At Swivel we’re no different than anyone else – we’re scrambling to make sense of the public health lockdown that hit us so suddenly just last week. This is a first-of-its-kind event, so it makes sense that we all need a week or two to process what it means for our companies and employees, not to mention our own families and loved ones.
Like almost all industries, commercial real estate is sure to see ( already seeing, for that matter) a dramatic pause in leasing activity for office space. This is to be expected, but it is important that we do our best not to let the pause turn into a deeper and more extended halt in leasing activity.
U.S. businesses are nothing if not resourceful, creative, and patriotic, as the quick and powerful response to the 9/11 shock showed us 19 years ago. The country recovered quickly as citizens and businesses pulled together in response to an external and unpredictable shock (the ‘08 financial shock was a different beast).
This note suggests three important adaptations that tenants and landlords can make to help mitigate the extent of this current crisis.
To be clear, Swivel is not trying to use this situation to sell more of our technology. But we do feel very strongly that we need to do what we can to help landlords and tenants maintain momentum, and hopefully play a small part in making sure this phenomenon doesn’t cripple our economy.
First, use virtualization technology to help tenants tour spaces while maintaining social distancing guidelines.
Listing agents can use technology from Swivel and many other providers such as Matterport to offer virtual tours that allow tenant prospects to tour and experience spaces virtually and remotely. It is even possible for multiple team members to experience a virtual tour from separate locations, which is all the more helpful as people have shifted to working from home.
Replacing scheduled in-person tours with virtual remote tours can help both tenants and landlords maintain momentum in their current leasing decisions.
Remote virtual tours are becoming standard in many place-based decisions, such as apartment leases and even campus visits. Now is the time for office leasing to get in the game.
Second, landlords can create more flexible leases to make tenants more comfortable with committing in uncertain times.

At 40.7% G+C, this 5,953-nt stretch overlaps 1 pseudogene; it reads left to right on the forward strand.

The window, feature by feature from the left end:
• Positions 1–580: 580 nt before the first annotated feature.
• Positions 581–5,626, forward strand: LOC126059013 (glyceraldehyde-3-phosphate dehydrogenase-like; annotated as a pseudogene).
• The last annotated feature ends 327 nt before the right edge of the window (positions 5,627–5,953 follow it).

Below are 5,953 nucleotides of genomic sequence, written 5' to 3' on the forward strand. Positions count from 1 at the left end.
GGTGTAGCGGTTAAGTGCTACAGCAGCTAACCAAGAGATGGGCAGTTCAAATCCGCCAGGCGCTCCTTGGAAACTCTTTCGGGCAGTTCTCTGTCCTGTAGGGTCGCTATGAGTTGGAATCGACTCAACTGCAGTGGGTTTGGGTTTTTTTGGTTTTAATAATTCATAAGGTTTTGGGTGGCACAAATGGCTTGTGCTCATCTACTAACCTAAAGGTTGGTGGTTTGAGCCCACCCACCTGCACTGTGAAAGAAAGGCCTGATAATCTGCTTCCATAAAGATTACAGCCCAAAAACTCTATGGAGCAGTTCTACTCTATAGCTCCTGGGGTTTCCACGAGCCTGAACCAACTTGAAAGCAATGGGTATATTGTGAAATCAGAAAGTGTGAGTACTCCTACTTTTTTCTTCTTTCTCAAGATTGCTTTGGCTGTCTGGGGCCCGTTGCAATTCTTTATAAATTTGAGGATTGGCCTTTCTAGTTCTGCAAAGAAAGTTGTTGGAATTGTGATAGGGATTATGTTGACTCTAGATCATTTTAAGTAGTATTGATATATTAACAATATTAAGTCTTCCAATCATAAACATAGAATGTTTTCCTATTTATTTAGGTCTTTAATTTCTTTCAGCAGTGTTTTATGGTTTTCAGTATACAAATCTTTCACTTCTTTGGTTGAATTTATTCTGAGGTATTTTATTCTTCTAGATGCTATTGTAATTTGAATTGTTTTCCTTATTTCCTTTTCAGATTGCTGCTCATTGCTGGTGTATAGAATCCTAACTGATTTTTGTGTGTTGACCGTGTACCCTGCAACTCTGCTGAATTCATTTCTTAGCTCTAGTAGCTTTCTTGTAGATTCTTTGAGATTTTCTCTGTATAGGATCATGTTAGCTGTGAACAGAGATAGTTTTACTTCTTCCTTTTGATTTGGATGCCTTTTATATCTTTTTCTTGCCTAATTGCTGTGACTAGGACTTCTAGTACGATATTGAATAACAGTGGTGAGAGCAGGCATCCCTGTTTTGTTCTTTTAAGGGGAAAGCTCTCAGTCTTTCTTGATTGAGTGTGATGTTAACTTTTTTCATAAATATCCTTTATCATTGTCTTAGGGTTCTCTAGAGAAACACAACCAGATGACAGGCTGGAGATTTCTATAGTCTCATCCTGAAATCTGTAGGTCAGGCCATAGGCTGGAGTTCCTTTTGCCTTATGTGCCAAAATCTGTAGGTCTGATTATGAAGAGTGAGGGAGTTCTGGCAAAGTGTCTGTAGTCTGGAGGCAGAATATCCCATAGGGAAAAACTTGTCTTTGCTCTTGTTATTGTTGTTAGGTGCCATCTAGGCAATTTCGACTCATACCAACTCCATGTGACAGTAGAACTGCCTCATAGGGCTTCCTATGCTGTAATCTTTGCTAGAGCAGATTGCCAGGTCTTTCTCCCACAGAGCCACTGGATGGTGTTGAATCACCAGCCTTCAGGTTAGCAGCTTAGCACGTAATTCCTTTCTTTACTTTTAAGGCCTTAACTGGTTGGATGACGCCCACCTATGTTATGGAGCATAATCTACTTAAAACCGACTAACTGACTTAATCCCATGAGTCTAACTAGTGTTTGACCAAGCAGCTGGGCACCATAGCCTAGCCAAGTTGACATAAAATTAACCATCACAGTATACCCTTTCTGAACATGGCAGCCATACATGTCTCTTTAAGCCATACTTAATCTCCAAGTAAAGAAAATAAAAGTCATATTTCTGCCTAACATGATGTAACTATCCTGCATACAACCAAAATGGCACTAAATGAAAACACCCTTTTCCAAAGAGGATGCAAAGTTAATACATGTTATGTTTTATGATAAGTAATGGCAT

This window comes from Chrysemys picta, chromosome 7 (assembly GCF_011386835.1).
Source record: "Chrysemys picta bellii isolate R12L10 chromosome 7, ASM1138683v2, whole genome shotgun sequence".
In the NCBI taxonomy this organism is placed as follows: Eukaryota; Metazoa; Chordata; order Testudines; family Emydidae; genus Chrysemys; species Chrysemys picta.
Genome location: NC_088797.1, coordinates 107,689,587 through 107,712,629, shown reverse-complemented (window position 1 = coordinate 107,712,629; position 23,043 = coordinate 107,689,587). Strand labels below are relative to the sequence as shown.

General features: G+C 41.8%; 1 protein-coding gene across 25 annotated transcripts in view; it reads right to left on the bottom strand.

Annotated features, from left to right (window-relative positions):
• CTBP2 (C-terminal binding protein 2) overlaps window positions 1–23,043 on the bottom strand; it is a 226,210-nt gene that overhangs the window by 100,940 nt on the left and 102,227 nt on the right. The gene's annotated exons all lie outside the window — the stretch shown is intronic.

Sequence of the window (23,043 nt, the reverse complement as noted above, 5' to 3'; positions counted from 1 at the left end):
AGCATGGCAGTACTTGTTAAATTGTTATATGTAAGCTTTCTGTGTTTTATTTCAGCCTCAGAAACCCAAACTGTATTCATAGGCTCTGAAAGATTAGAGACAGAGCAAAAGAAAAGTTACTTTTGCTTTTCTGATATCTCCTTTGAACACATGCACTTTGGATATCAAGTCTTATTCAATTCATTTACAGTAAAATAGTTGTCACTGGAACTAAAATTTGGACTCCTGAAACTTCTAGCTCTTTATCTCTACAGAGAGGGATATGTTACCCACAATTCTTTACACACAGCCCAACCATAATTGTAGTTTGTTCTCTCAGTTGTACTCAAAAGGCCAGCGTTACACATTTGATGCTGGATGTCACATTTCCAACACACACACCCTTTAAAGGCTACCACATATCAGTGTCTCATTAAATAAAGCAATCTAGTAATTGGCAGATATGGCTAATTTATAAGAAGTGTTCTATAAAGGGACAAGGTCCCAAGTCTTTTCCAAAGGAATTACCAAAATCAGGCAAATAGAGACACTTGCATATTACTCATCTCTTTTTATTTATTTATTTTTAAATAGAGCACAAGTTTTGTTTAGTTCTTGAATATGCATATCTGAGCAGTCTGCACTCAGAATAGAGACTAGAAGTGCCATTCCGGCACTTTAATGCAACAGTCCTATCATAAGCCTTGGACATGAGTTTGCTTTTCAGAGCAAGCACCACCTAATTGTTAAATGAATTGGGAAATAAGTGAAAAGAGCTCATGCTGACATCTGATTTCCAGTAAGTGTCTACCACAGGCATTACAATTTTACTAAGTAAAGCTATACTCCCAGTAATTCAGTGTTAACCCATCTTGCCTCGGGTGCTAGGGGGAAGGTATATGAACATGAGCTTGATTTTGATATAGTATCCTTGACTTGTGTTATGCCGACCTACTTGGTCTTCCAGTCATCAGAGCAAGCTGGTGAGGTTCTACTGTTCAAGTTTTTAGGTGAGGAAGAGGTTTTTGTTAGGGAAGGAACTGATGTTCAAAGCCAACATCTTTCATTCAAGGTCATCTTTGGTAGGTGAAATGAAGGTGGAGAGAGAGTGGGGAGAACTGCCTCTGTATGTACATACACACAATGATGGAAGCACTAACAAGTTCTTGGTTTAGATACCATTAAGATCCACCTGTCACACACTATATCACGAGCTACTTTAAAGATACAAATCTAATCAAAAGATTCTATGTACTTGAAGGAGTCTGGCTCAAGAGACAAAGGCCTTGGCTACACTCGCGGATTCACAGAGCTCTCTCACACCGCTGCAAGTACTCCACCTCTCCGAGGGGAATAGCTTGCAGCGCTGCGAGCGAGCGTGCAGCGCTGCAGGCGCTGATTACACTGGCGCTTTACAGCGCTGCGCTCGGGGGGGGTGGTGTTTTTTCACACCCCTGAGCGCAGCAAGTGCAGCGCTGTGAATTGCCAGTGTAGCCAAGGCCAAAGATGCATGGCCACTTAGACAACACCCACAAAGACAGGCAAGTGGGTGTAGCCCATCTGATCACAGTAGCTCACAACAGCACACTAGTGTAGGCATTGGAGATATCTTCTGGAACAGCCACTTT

Long-term committed leases--which are often for five years or longer, with no ‘out’ clauses--make sense in times of great business certainty; tenants have high confidence about what the future holds and don’t see leasing a large amount of space for a long period of time as excessively risky. But in uncertain times, tenants can and should expect more flexible lease contracts to mitigate risks.
New tech-based platforms and associated innovative leasing and occupancy structures, such as LiquidSpace’s DASH license and Swivel’s Agile Lease, enable landlords to quickly add flexible leases to their mix. These technology platforms and others like them allow tenants to find and lease (or license) spaces for terms of between one and four years, with options to move if their plans change.
The result is properties with a mixture of leasing ‘products’ that can satisfy both long-term as well as shorter-term tenants.
We’ve been talking about the flexible leasing revolution for years now, and now is the perfect time for landlords to roll out these options.
Finally, remote work is here to stay, so let’s help companies lease and use space smarter.
Many tech companies have already embraced remote working as a way to increase productivity, relieve the pressure on commute times, and attract from a wider pool of talent. Now, this crisis has made us all remote workers, whether we’re ready for it or not.
As the workforce adjusts to this new normal, remote work is likely to become a permanent change for many, and this will not be confined to tech companies only. We should expect more mainstream tenants, not just tech firms, to leverage remote work going forward.
This will not mean the end of all leases, but it will mean that tenants will want to use their leased space in new and more efficient ways that accommodate both remote and in-person work styles. .
Tenant representatives and broker platforms have a critical role in helping potential clients and tenants to strategize how much space to lease, for how long, and how to use that space. New remote technologies like Teams, Slack, and Zoom are just the beginning. Sophisticated analytical planning tools, available from leading brokerages such as JLL, and online brokerage platforms, such as Tenantbase and HelloOffice, can help companies use their space strategically and embrace remote work in order to save real estate costs and increase employee engagement and productivity.
While we think these technologies have the highest potential to keep our industry on track in trying times, they are by no means the only ideas. We’d love to hear from you if there are other technologies companies should be embracing.
And we’re happy to provide information on any of the technologies (or others like them) discussed above--just give us a call.